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Creating Serverless REST API with Azure Functions using nodeJS - HTTP Trigger

ramprakashram profile image Ram ・4 min read

Hello guys, in this article I am gonna briefly talk about creating serverless REST API with azure functions using nodeJS right from creating an azure account to deploying and consuming the API. I am not gonna talk much about serverless compute and its benefits, as I guess there are plenty of articles that talk in great length about it. So let's dive into it.

Microsoft Azure provides a lot of cloud computing services using which we can build some components of our application with ease and more flexibility. Like other cloud service providers, you can upscale and downscale your resources with a mere click of a button. I would strongly recommend you to use VSCode while working on Azure Functions, as it contains lots of extensions which will make our life easy. Azure functions can now be written in five Stacks:

  • .NET Core
  • Node.js (We are gonna use this to create functions☺️)
  • Python
  • Java
  • Powershell Core

Creating and configuring Functions in VSCode

First, create an account on Azure. Microsoft provides a free account to play with its services, try to make use of it, and understand the core concepts before using it in your product. Once you create your account in Azure, we can then directly use VSCode for all the other things. You need the following extensions in VSCode:

Now you need to sign in to your Azure account from VSCode, launch the command palette(Press Ctrl+Shift+P), and type Azure: Sign In and hit enter to log in.
Azure Login From VSCode

Once you complete your login, let us now create our first Azure Function by opening the command palette again and type Azure Functions: Create Function
Create Azure Function From VSCode Cmd Palette
This will then trigger a couple of prompts asking you to

  • Select your programming language (choose javascript)
  • Select your template (Choose HTTP Trigger, this makes your function to be a REST API)
  • Give a name for your function (I gave azure-http-test)
  • Select authorization level (Choose Function)

And then your function app is created.
Function App Created

Let us breakdown the folder structure we got:

  • package.json - Since we choose javascript as our programming language, this was created. We can now treat this whole app as a normal node application.
  • host.json - Default configuration for our app (Better leave as it is now).
  • local.settings.json - Environment variables when you run your app locally for development.
  • azure-http-test - This folder is a REST API endpoint and it contains two files:
    • function.json - This is the configuration file for this API which contains bindings where you can define the method(GET, POST...,) of your REST API and URL here.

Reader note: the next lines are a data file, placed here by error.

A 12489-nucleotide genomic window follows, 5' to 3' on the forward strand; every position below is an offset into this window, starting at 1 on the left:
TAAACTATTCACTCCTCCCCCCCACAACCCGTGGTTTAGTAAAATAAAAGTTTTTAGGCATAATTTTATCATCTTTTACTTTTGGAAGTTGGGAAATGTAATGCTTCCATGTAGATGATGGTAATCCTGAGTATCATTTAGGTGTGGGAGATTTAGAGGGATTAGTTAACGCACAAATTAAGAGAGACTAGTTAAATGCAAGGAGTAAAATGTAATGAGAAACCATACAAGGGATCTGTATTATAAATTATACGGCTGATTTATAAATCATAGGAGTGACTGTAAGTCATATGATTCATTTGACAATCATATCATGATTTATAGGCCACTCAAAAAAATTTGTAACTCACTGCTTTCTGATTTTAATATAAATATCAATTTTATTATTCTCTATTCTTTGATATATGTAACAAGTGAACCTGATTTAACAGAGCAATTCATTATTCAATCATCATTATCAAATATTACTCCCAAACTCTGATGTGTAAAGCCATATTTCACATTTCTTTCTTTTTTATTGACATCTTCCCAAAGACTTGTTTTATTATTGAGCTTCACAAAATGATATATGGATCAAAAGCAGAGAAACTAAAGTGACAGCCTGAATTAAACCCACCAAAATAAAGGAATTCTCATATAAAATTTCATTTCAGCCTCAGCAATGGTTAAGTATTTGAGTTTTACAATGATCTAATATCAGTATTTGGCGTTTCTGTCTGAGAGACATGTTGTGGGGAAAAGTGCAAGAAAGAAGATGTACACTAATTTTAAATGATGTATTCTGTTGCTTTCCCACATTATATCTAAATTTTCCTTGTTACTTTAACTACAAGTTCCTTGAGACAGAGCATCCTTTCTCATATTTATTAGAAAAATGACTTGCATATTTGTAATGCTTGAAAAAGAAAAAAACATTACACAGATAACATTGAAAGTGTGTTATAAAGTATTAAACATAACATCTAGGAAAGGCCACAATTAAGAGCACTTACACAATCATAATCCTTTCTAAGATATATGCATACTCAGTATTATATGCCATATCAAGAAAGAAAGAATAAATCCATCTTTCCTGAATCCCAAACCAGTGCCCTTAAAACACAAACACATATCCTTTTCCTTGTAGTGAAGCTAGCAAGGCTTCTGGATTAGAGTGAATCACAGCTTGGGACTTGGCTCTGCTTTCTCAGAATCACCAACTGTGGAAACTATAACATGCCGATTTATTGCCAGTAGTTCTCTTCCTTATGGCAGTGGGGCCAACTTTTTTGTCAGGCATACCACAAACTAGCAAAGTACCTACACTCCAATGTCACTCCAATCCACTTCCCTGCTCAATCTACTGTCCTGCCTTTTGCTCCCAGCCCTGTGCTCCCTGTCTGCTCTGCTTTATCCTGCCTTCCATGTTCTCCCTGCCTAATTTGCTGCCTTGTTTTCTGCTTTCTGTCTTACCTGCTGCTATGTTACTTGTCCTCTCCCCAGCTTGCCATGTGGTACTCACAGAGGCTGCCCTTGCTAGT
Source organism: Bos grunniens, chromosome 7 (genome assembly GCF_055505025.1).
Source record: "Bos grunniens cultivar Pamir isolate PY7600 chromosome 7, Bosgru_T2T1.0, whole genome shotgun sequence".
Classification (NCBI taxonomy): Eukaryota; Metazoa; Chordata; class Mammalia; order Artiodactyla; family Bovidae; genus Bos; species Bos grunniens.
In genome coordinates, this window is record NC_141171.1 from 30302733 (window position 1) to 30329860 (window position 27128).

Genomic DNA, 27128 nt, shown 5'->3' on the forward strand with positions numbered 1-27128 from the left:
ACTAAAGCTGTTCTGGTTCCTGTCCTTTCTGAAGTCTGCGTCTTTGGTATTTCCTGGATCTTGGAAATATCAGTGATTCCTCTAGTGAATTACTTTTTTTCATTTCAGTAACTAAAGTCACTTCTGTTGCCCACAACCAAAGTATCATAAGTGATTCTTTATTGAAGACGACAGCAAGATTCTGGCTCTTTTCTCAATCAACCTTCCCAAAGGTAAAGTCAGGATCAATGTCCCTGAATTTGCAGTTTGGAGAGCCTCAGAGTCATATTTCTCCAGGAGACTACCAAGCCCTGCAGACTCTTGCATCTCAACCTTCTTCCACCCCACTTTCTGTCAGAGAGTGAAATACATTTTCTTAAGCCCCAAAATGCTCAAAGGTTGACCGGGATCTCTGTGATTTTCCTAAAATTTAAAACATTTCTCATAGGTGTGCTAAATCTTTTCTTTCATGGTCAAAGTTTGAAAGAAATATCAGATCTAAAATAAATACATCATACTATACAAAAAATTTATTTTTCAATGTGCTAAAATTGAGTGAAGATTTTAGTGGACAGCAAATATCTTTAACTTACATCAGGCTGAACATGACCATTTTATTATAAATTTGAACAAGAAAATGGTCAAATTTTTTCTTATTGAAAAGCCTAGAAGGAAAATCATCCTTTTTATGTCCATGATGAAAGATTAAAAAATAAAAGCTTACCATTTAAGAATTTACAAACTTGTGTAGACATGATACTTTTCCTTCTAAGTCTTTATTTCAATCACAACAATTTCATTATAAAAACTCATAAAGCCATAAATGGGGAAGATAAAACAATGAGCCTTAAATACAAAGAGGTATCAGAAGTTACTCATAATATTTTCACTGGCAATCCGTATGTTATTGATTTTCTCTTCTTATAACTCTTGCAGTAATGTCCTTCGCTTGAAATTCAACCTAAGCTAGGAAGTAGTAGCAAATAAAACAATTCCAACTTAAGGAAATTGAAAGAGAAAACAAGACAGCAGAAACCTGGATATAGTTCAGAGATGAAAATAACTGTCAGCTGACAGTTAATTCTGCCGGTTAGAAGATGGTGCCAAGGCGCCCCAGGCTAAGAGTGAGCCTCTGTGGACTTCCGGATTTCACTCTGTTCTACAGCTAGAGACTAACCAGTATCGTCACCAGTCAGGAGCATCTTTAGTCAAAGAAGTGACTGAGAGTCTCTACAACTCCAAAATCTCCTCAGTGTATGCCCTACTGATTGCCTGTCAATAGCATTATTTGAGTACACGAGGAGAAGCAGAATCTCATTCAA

• index.js - This where you write your logic for your API.

Let us now modify our app to make it like a simple POST API by changing the methods to post and adding a route to bindings in function.json. This route will be the path for this endpoint. You can access the body sent through POST API from the req.body object in index.js. Incase of GET API, after defining the parameters in bindings array of function.json, you access it in index.js through context.bindingData.parameterName .

Change Bindings
You can run the app in debug mode by pressing F5. Once you run the app, the terminal will show you the local endpoint for testing.

Deploying Functions to Azure

We have successfully created a simple POST API using azure functions, now let's do the deployment into Azure. Open the command palette again and type Azure functions: Deploy to Function App.
Deploy Azure Function
This will then ask you to select your subscription, once you select your subscription, the next prompt will ask for selecting the function app, if you haven't created any function app, select Create new Function App in Azure (Advanced) . This will then trigger a couple of prompts:

  • Enter a unique name for your function app
  • Select a runtime stack (choose Node.js)
  • Choose an OS
  • Choose a hosting plan (Use App service plan for free plan)
  • Choose an OS Service plan
  • Choose a Resource Group (It's for grouping your services, you can use this for sharing resources or billing purposes)
  • Choose a Storage Account (It holds all your blobs, files, etc..,)
  • Choose an Application Insights Resource (It helps you in monitoring your services, you can skip it if you want).

Once you complete all the above fields, the deployment will start, it will take a few minutes and then you can head back to your Azure portal to see the deployed function.
Functions Page

Et voilà!, you have successfully created and deployed your first serverless API, you can get the endpoint for your function by going into that function's overview page and click Get Function Url. You can see the logs from the Monitor section and you can set your environment variables for the different environment from the azure portal itself, go to configuration of your function app, and set the environment variables in the Application settings tab.

Azure functions have many other templates, which we will see in my next articles.

Thanks for reading.

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